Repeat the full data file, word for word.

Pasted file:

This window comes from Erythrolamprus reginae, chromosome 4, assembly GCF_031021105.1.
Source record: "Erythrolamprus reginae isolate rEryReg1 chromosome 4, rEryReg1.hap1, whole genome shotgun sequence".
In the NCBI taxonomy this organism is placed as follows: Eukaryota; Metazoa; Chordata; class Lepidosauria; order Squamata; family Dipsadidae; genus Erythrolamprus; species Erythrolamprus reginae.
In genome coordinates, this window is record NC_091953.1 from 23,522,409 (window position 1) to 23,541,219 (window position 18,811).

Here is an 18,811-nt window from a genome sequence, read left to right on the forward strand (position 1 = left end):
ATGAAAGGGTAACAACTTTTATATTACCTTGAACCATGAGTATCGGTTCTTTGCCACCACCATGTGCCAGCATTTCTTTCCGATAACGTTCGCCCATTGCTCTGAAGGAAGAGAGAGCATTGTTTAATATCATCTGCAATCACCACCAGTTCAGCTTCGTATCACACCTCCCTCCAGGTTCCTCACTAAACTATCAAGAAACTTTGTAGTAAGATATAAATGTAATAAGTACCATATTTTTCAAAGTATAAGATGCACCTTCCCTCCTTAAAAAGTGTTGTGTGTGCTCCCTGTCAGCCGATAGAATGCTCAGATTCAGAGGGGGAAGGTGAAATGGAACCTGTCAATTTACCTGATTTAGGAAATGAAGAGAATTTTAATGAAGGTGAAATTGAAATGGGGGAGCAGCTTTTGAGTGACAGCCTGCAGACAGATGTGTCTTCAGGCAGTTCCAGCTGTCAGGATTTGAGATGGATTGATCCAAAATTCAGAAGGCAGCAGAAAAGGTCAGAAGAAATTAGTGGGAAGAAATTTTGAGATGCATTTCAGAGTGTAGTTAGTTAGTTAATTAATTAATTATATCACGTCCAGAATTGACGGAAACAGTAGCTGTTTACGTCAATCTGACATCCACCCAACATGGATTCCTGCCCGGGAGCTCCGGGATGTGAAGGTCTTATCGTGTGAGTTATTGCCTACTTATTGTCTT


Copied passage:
This window comes from Erythrolamprus reginae, chromosome 4, assembly GCF_031021105.1.
Source record: "Erythrolamprus reginae isolate rEryReg1 chromosome 4, rEryReg1.hap1, whole genome shotgun sequence".
In the NCBI taxonomy this organism is placed as follows: Eukaryota; Metazoa; Chordata; class Lepidosauria; order Squamata; family Dipsadidae; genus Erythrolamprus; species Erythrolamprus reginae.
In genome coordinates, this window is record NC_091953.1 from 23,522,409 (window position 1) to 23,541,219 (window position 18,811).

Here is an 18,811-nt window from a genome sequence, read left to right on the forward strand (position 1 = left end):
ATGAAAGGGTAACAACTTTTATATTACCTTGAACCATGAGTATCGGTTCTTTGCCACCACCATGTGCCAGCATTTCTTTCCGATAACGTTCGCCCATTGCTCTGAAGGAAGAGAGAGCATTGTTTAATATCATCTGCAATCACCACCAGTTCAGCTTCGTATCACACCTCCCTCCAGGTTCCTCACTAAACTATCAAGAAACTTTGTAGTAAGATATAAATGTAATAAGTACCATATTTTTCAAAGTATAAGATGCACCTTCCCTCCTTAAAAAGTGTTGTGTGTGCTCCCTGTCAGCCGATAGAATGCTCAGATTCAGAGGGGGAAGGTGAAATGGAACCTGTCAATTTACCTGATTTAGGAAATGAAGAGAATTTTAATGAAGGTGAAATTGAAATGGGGGAGCAGCTTTTGAGTGACAGCCTGCAGACAGATGTGTCTTCAGGCAGTTCCAGCTGTCAGGATTTGAGATGGATTGATCCAAAATTCAGAAGGCAGCAGAAAAGGTCAGAAGAAATTAGTGGGAAGAAATTTTGAGATGCATTTCAGAGTGTAGTTAGTTAGTTAATTAATTAATTATATCACGTCCAGAATTGACGGAAACAGTAGCTGTTTACGTCAATCTGACATCCACCCAACATGGATTCCTGCCCGGGAGCTCCGGGATGTGAAGGTCTTATCGTGTGAGTTATTGCCTACTTATTGTCTT